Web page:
In his blog Mrunal shares the highs and lows of his life with his son Arun, who has cerebral palsy and autism, his younger daughter Meri, the mischief maker and last but no means least, his wife Clare.
This Sunday 14th July is Disability Awareness Day. So we at DAD would like to share with you some of the highlights from one of our bloggers.
Here are a few excerpts from his blogs over the last 2 years that he has been writing for DAD.
Fatherhood in intensive care.
My twin boys were born very prematurely at 24 weeks of gestation. Arun spent six months in hospital before coming home. Rohan never made it home, he died after nine weeks.
When the boys were in hospital, I spent a lot of time there. More than this, I spent as much time as I could there. In between working and eating, I think I spent pretty much every waking moment there.
This made me think about the levels of engagement that different men had shown in the plight of their children and got me thinking: Why were some Dads just not there?
Some men had demanding jobs where their employer was less sympathetic than my own and so simply could not spend hours at the hospital. Others may have been there in the hours that I was not. Other fathers undoubtedly had other children to look after whilst mother was tending to baby in hospital. Even so, I found it difficult to understand why they did not swap places sometimes.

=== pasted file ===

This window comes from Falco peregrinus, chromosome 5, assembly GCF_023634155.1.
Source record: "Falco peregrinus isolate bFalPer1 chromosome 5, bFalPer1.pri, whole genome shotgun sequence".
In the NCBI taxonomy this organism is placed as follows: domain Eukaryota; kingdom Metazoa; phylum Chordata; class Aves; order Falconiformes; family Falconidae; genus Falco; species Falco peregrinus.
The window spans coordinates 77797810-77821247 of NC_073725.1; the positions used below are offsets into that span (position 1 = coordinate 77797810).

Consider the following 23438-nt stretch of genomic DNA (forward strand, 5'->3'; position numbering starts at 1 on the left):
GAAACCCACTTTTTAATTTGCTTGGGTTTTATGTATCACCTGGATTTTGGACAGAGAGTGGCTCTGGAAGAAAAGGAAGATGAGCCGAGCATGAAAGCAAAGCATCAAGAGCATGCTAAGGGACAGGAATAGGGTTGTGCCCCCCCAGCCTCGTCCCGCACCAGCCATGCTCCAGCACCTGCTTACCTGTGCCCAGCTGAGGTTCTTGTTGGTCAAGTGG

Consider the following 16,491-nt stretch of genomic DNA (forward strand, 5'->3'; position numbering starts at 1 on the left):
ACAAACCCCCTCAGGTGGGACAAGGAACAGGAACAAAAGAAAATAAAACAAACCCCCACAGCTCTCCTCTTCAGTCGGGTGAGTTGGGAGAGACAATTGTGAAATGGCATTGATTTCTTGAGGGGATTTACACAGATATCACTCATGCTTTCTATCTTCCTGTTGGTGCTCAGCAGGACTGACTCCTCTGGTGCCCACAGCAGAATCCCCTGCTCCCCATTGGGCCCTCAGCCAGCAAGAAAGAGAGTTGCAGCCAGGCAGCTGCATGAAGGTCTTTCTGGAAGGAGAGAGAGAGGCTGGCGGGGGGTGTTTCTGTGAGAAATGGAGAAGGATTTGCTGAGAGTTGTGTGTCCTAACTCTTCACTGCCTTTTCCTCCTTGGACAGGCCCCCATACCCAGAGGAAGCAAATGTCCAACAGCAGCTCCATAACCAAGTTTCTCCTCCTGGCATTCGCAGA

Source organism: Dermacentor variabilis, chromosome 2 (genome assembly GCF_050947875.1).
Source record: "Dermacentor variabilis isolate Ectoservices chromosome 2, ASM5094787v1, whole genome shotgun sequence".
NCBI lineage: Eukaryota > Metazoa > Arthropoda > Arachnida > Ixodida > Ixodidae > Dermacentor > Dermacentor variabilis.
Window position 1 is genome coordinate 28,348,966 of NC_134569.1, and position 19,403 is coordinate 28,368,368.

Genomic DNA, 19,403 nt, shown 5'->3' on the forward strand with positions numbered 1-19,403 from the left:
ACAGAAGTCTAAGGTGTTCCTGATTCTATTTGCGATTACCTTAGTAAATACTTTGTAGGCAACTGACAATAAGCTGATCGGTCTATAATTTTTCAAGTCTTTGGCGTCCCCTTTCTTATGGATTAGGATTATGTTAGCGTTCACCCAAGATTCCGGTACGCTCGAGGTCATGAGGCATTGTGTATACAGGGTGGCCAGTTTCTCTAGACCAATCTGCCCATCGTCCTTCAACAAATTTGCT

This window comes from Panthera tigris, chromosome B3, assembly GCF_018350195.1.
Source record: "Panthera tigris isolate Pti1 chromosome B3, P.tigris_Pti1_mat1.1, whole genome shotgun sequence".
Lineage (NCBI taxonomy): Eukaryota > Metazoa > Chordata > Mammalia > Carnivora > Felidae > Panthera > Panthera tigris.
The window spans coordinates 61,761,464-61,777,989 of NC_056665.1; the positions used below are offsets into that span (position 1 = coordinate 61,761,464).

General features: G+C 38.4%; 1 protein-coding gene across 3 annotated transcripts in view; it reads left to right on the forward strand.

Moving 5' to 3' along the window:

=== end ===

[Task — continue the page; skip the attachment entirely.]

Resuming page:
Beyond these, I think, there are more deep seated psychological reasons why some men were absent. Mothers and babies bond instinctively. Fathers, however, need to work on getting to know their babies and some of them need to learn to love them. However, I suspect that some fathers just didn’t want to hang around the hospital and cluck over their child.
From my own experience there are two more sinister reasons why men were sometimes absent.
To put it simply, the first reason was that we were scared. An intensive care unit is a frightening place. There were numerous times when a small part of me wanted to be somewhere else, anywhere else where I did not have to face the stark reality of what was happening to my children.
Even darker though is the shame that I suspect some fathers felt at having a child in intensive care. Men are supposed to be strong. Our job is to further our genes by fathering strong children. To my own shame, there was one fleeting moment when I realised that a part of me had not completely accepted the children as my own. It only was when I saw my own name against the incubators that I truly felt ownership of the twins. It was only then that the tiny sliver of denial was exposed and finally expunged. I imagine that I was not alone in feeling this.
I can’t and I won’t judge those who were not present. I can only speculate as to why some fathers chose to be absent when their children were in hospital. Men, despite the press to the contrary, are complex creatures. Every father who chose to be there had their reasons and had to battle their own demons. I suspect every father that was absent had to do the same.
Read the full story at DAD

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